performance

As you can see, the company says that their top 2 salespeople, generating approximately $20 million between them, are not performing, while they say that their worst salespeople, generating a little more then $6 million combined from 3 of them, are performing.  Crazy, right?

Quotas continue to go up for the salespeople who perform until they can no longer hit the numbers. Meanwhile, in a race to the bottom, quotas are adjusted downward for crappy salespeople until they hit a mutual area of pathetic.  Some of us intuitively knew that this insanity was occurring, and now we can show proof of this with the data.

We can do so much better than this.  Why do so many executives protect their worst salespeople?  We hear things like, "Their customers love them."  "They serve a purpose."  "They have legacy knowledge."  "They're family."  "I recruited him here from another company we both worked for."  "They're not really costing us anything."

If these crappy salespeople and their protective bosses worked in accounting they would have been fired or jailed for this kind of performance!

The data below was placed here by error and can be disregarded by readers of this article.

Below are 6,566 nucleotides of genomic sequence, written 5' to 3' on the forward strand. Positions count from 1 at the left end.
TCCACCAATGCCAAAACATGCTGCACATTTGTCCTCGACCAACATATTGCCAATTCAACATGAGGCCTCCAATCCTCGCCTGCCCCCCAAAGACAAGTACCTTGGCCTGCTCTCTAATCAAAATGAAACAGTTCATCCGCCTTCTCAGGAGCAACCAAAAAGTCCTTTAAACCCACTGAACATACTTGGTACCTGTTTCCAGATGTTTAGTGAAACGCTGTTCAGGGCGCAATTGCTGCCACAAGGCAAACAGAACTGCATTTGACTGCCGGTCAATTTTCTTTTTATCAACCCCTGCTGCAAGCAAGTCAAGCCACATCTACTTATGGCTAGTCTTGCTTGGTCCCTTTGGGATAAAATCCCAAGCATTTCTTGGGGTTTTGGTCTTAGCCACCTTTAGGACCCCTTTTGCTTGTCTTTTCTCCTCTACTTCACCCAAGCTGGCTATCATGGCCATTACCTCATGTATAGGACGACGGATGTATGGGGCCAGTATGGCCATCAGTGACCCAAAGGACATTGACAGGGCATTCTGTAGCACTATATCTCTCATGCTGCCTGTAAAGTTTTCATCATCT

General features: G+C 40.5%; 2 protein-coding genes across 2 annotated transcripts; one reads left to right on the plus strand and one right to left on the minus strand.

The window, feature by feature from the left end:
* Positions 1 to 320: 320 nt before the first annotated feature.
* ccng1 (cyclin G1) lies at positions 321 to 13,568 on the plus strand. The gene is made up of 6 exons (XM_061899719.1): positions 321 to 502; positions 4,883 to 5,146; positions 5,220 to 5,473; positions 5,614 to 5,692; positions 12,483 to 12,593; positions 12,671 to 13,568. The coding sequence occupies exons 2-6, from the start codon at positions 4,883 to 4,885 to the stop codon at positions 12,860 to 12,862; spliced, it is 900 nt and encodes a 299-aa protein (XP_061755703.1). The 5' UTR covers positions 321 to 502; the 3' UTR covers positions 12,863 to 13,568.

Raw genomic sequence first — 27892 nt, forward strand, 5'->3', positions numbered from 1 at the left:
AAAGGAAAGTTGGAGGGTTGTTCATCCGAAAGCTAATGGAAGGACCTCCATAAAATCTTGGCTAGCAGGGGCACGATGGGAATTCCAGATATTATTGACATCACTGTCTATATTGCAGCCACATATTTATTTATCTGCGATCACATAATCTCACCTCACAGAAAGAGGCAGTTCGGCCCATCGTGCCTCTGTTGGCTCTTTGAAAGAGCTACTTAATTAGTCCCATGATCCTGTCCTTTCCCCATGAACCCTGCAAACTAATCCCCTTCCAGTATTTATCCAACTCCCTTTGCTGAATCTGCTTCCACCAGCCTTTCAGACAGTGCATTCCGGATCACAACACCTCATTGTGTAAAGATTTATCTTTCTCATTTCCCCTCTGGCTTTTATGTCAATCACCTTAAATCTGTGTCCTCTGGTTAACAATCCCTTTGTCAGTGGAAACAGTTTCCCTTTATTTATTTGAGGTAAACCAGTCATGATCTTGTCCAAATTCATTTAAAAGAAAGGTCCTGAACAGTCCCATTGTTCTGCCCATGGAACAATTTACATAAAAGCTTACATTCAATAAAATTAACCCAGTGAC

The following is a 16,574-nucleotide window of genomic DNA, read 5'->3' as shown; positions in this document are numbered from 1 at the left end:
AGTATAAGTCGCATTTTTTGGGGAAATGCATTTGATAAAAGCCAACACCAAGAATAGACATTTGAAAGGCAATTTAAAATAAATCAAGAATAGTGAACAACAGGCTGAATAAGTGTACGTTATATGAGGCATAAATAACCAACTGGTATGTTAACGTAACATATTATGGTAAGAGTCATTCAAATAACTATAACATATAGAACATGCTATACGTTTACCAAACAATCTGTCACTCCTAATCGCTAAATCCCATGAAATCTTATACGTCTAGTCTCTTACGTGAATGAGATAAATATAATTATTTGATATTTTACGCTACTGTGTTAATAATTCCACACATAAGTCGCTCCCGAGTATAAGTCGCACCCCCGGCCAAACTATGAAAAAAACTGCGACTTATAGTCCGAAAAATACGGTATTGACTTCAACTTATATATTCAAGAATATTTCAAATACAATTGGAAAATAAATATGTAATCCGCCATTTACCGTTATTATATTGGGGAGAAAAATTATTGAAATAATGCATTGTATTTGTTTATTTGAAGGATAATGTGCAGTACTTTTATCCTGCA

What will it take for companies to demand the same performance from all salespeople that they get from their best salespeople?  Better recruiting and selection, better training, better coaching and better accountability.  And what will it take for those things to happen?  Don't hold your breath.

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Topics: Dave Kurlan, sales process, sales pipeline, sales performance, sales data

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About Dave

Best-Selling Author, Keynote Speaker and Sales Thought Leader.  Dave Kurlan's Understanding the Sales Force Blog earned a medal for the Top Sales & Marketing Blog award for six consecutive years. This article earned a Bronze Medal for Top Sales Blog post in 2016, this one earned a Silver medal for 2017, and this article earned Silver for 2018. Read more about Dave.

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Awards

Vendor Neutral Certified 100 SalesTech Vendor Objective Management Group

Sales & Marketing Hall of Fame Inductee

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Leaading Sales Consultants 2018

Top Sales Awards 2018 - Individual Blog -  Silver

Top Sales Awards 2018 - Article/Post -  Silver


Top Sales Awards 2018 - Assessment Tool -  Gold

 2016 Top Sales & Marketing Individual Blog - Bronze

Top Sales & Marketing Awards 2015 -  Bronze - Thought Leader

2016 Top Sales & Marketing Podcast - Gold

2016 Top Sales & Marketing Webinar - Gold

Top Sales & Marketing Awards 2015 - Bronze - eBook/White Paper

Top 50 Sales & Marketing Blog 2019

Dave Kurlan Top 50 Sales Influencer 2015

Sales Pro Insider Blog

Top 50 most innovative sales bloggers

Top100Strategic

Top100SalesInfluencersOnTwitter